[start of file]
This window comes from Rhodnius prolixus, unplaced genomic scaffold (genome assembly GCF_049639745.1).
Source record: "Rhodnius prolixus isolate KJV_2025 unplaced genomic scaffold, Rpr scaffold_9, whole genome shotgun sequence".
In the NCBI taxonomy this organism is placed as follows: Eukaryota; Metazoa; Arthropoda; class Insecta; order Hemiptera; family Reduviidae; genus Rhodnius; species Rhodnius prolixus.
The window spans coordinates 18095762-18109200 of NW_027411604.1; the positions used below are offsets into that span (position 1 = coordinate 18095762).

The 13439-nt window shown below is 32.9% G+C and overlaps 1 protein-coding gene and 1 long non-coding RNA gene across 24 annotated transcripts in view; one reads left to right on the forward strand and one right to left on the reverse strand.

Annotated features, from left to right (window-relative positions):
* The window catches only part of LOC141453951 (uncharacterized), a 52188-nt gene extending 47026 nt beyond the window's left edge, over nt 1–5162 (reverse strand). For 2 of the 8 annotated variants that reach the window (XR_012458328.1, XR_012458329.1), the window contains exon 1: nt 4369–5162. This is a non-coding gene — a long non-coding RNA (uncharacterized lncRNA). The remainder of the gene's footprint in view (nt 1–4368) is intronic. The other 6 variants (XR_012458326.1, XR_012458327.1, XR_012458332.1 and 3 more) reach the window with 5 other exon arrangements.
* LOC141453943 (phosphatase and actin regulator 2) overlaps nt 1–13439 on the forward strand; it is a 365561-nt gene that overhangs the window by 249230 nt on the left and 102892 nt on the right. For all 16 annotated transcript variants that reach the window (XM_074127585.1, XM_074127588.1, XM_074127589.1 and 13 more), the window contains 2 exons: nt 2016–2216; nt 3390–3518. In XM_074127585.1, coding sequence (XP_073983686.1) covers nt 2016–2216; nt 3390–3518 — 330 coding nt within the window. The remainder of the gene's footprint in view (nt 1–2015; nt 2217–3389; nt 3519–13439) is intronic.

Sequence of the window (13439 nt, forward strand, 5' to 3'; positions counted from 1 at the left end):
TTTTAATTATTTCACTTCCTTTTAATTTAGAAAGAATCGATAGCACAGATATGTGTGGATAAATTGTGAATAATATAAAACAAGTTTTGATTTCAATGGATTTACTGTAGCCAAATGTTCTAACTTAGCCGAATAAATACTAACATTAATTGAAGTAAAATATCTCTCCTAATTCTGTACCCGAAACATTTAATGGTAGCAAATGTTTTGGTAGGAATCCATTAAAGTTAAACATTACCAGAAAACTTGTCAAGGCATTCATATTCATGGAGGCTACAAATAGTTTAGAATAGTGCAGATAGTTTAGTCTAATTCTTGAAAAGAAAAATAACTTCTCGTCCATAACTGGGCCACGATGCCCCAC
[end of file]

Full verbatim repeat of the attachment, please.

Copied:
This window comes from Rhodnius prolixus, unplaced genomic scaffold (genome assembly GCF_049639745.1).
Source record: "Rhodnius prolixus isolate KJV_2025 unplaced genomic scaffold, Rpr scaffold_9, whole genome shotgun sequence".
In the NCBI taxonomy this organism is placed as follows: Eukaryota; Metazoa; Arthropoda; class Insecta; order Hemiptera; family Reduviidae; genus Rhodnius; species Rhodnius prolixus.
The window spans coordinates 18095762-18109200 of NW_027411604.1; the positions used below are offsets into that span (position 1 = coordinate 18095762).

The 13439-nt window shown below is 32.9% G+C and overlaps 1 protein-coding gene and 1 long non-coding RNA gene across 24 annotated transcripts in view; one reads left to right on the forward strand and one right to left on the reverse strand.

Annotated features, from left to right (window-relative positions):
* The window catches only part of LOC141453951 (uncharacterized), a 52188-nt gene extending 47026 nt beyond the window's left edge, over nt 1–5162 (reverse strand). For 2 of the 8 annotated variants that reach the window (XR_012458328.1, XR_012458329.1), the window contains exon 1: nt 4369–5162. This is a non-coding gene — a long non-coding RNA (uncharacterized lncRNA). The remainder of the gene's footprint in view (nt 1–4368) is intronic. The other 6 variants (XR_012458326.1, XR_012458327.1, XR_012458332.1 and 3 more) reach the window with 5 other exon arrangements.
* LOC141453943 (phosphatase and actin regulator 2) overlaps nt 1–13439 on the forward strand; it is a 365561-nt gene that overhangs the window by 249230 nt on the left and 102892 nt on the right. For all 16 annotated transcript variants that reach the window (XM_074127585.1, XM_074127588.1, XM_074127589.1 and 13 more), the window contains 2 exons: nt 2016–2216; nt 3390–3518. In XM_074127585.1, coding sequence (XP_073983686.1) covers nt 2016–2216; nt 3390–3518 — 330 coding nt within the window. The remainder of the gene's footprint in view (nt 1–2015; nt 2217–3389; nt 3519–13439) is intronic.

Sequence of the window (13439 nt, forward strand, 5' to 3'; positions counted from 1 at the left end):
TTTTAATTATTTCACTTCCTTTTAATTTAGAAAGAATCGATAGCACAGATATGTGTGGATAAATTGTGAATAATATAAAACAAGTTTTGATTTCAATGGATTTACTGTAGCCAAATGTTCTAACTTAGCCGAATAAATACTAACATTAATTGAAGTAAAATATCTCTCCTAATTCTGTACCCGAAACATTTAATGGTAGCAAATGTTTTGGTAGGAATCCATTAAAGTTAAACATTACCAGAAAACTTGTCAAGGCATTCATATTCATGGAGGCTACAAATAGTTTAGAATAGTGCAGATAGTTTAGTCTAATTCTTGAAAAGAAAAATAACTTCTCGTCCATAACTGGGCCACGATGCCCCAC